We watched the dinghy that we were towing go nuts behind including slamming the stern on more than one occasion – thinking of a guy who told us just yesterday – “take advice from an old guy: don’t tow your dinghy!” Guessing it was blowing harder than we had seen it while at sea our whole trip – easily 25 knots and the seas were very steep and breaking. It was rough and little scary. Rounding into the little bay that was described by Charlie (the guide book dude) as ‘nearly worthless as an anchorage’ was the most worth-it anchorage ever. Great protection from the seas and wind. There were two other sailboats here both headed north who we talked to a little over the radio. Guess it was really nasty out yesterday and the day before as well.

Ipala as the winds started to calm

After getting settled-in the AIS let us know a mega yacht was on it’s way into the cove. The 64 foot glistening multi-million dollar boat was captained by a crew of morons. They came in and dropped their hook twice practically on top of us while driving forward and dragging it all around. Then asking a panga driver if it was good to drop it right on top where we had dropped ours and he said.. si si! Andrew and I looked on in horror. What they did was incredibly rude or incredibly dangerous, it was actually both although I don’t think they intended it to be either. They were enjoying cigars and pipes against the full-length mirrored doors while I shouted from the bow over the wind that they needed to MOVE. They moved. Pheeeew.

The anchorage here reminds us of the channel islands. Tall cliffs with white, orange, blue and gray rock and sand, with little vegetation and waves slamming ceaselessly upon them. There is a small sandy cove and a little fishing village tucked in with some pangas anchored out. There are also plenty of very well marked fish traps or farms all throughout the anchorage and apparently some rocks. We’re exhausted… I made spaghetti for dinner – how exciting! (sarcasm) and we watched some Trailer Park Boys episodes off the external… sometimes a little consumy TV eases the tension. 50 miles to Chamela – we’re leaving at first light.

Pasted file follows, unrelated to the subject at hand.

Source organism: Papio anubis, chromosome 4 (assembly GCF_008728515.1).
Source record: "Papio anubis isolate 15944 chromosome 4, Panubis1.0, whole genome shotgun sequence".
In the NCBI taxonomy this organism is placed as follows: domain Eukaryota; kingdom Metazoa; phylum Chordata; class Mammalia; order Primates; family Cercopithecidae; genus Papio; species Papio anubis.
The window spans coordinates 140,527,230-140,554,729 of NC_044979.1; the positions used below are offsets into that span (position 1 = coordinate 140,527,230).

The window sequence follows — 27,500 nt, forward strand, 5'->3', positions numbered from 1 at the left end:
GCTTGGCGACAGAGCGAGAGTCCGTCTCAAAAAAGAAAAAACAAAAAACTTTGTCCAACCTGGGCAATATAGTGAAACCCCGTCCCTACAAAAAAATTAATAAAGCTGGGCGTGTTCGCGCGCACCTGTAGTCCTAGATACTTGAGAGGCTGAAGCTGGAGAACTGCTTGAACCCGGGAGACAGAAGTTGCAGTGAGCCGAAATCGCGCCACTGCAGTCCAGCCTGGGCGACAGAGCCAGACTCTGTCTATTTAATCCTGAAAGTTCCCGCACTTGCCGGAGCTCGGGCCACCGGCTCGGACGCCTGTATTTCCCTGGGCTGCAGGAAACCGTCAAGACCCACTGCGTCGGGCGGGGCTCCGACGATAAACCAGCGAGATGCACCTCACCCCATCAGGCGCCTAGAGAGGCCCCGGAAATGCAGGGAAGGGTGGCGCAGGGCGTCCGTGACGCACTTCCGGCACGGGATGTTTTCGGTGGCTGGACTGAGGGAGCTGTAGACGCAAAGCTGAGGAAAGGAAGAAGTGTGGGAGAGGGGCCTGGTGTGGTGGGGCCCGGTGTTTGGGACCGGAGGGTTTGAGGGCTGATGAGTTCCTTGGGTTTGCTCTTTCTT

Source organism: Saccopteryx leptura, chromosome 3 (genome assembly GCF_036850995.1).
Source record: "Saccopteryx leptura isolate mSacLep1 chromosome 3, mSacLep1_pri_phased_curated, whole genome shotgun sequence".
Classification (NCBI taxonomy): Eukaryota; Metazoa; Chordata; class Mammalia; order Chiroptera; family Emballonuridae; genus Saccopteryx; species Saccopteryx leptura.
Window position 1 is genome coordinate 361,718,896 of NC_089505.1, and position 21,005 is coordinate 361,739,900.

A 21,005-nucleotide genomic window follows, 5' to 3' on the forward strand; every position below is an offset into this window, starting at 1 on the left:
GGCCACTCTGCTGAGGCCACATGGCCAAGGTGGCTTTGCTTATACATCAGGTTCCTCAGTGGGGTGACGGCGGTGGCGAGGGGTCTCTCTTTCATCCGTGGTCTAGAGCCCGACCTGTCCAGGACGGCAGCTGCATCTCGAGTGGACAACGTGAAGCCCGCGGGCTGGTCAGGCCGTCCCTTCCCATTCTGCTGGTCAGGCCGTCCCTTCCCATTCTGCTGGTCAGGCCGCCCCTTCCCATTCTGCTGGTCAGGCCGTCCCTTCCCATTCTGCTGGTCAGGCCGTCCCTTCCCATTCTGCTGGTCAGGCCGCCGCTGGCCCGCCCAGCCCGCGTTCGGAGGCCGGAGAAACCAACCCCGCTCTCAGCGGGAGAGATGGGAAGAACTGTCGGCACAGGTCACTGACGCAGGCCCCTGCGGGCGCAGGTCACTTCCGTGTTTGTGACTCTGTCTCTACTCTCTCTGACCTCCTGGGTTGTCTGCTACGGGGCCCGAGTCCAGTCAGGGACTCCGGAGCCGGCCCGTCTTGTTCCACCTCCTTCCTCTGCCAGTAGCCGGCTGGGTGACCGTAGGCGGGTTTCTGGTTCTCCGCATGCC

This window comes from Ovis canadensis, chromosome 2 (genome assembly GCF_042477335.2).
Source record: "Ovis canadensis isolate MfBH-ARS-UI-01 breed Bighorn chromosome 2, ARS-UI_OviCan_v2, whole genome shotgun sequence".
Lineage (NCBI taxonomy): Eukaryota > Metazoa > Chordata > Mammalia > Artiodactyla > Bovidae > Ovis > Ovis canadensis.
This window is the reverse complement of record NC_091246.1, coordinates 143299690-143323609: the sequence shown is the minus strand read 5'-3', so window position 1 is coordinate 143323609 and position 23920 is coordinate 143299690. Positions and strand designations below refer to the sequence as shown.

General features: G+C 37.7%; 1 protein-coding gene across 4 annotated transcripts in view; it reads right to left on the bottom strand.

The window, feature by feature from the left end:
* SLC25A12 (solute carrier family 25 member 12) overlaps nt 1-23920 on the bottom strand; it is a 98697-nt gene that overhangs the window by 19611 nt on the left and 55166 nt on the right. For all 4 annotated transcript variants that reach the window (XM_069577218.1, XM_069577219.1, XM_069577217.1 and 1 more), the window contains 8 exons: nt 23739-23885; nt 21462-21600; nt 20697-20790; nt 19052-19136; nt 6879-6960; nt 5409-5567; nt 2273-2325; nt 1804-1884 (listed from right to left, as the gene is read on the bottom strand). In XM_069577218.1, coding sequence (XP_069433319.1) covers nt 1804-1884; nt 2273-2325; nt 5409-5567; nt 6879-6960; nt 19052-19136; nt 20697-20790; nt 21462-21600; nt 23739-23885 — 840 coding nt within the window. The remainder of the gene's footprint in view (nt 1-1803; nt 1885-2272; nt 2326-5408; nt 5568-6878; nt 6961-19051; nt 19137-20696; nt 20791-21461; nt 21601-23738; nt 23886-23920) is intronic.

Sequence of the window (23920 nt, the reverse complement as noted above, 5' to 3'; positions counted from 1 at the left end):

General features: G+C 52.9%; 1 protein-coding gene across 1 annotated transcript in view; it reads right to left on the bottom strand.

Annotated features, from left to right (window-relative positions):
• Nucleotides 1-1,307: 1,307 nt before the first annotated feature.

Left Ipala at dawn and motored nearly all day 
in really light to no wind all the way to Chamela. After a cold day yesterday the heat today was almost unbearable. We have to take turns being out in the cockpit on watch because we don’t have a bloody bibini for shade. The water is looking pretty 
gross – red tide or algae bloom or something made the sea look like red tea. Turtles everywhere… I think (based on our guide book) that they are Olive Ridley Turtles. I had seen only one turtle until this passage when we spotted nearly 100 all floating or lazily swimming at the sea surface with the top of their shells making the perfect perch for birds. Really a day brightener to see the little guys in communion.

We arrived in Chamela at sunset after giving the headland a wide berth… usual procedure. We anchored in the NW corner along side a few other cruisers. Although there are some going-ons on the beach here we were rather uninspired to go ashore and picked up the hook the next morning and headed for Tenacatita Bay in the mid-morning. We had some nice NW wind on this passage into Tenacatita pushing us right down where we needed to go.

The little bay of Tenacatita has always been a favorite among cruisers where there is a nice little village, snorkeling, and it’s rather secluded and very protected from the NW wind and seas. Unfortunately, in the recent weeks some jerk developer found a loop-hole in the quiet villages land rights and sent in a security force to kick everyone out at gun point… now the place is a ghost town with a couple of security trucks monitoring that no one comes back – I guess. I probably have the story all wrong but either way some effed-up crap went down. In the binocs I could see the security trucks on the beach and the empty palapas. We rowed to shore to a little beach some-what removed from the main beach by a small headland and hiked up the hill for a view and then walked the beach to find some treasures and headed back to Arcy to make the very short passage to Barra di Navidad.

Lookout over Tenacatita Bay

Andrew said while waiting for me that most of the shells keep getting up and walking away.. hermits!